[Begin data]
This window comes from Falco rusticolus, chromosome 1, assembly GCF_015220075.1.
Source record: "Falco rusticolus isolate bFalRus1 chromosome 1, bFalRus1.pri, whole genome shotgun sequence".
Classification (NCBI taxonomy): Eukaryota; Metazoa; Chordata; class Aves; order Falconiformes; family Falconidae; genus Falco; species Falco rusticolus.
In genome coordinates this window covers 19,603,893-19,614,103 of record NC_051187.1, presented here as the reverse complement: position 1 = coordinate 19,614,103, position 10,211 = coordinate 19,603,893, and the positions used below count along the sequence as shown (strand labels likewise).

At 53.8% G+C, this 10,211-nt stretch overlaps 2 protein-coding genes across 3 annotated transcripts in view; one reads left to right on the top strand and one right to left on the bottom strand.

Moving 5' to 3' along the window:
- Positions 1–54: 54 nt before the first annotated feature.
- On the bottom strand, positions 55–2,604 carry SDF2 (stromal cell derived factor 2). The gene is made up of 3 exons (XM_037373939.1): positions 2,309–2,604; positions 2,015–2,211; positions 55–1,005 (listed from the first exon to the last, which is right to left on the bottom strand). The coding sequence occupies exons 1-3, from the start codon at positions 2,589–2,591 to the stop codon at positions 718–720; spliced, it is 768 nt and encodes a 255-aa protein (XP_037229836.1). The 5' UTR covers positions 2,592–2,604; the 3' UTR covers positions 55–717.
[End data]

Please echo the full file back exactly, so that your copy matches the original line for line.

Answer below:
This window comes from Falco rusticolus, chromosome 1, assembly GCF_015220075.1.
Source record: "Falco rusticolus isolate bFalRus1 chromosome 1, bFalRus1.pri, whole genome shotgun sequence".
Classification (NCBI taxonomy): Eukaryota; Metazoa; Chordata; class Aves; order Falconiformes; family Falconidae; genus Falco; species Falco rusticolus.
In genome coordinates this window covers 19,603,893-19,614,103 of record NC_051187.1, presented here as the reverse complement: position 1 = coordinate 19,614,103, position 10,211 = coordinate 19,603,893, and the positions used below count along the sequence as shown (strand labels likewise).

At 53.8% G+C, this 10,211-nt stretch overlaps 2 protein-coding genes across 3 annotated transcripts in view; one reads left to right on the top strand and one right to left on the bottom strand.

Moving 5' to 3' along the window:
- Positions 1–54: 54 nt before the first annotated feature.
- On the bottom strand, positions 55–2,604 carry SDF2 (stromal cell derived factor 2). The gene is made up of 3 exons (XM_037373939.1): positions 2,309–2,604; positions 2,015–2,211; positions 55–1,005 (listed from the first exon to the last, which is right to left on the bottom strand). The coding sequence occupies exons 1-3, from the start codon at positions 2,589–2,591 to the stop codon at positions 718–720; spliced, it is 768 nt and encodes a 255-aa protein (XP_037229836.1). The 5' UTR covers positions 2,592–2,604; the 3' UTR covers positions 55–717.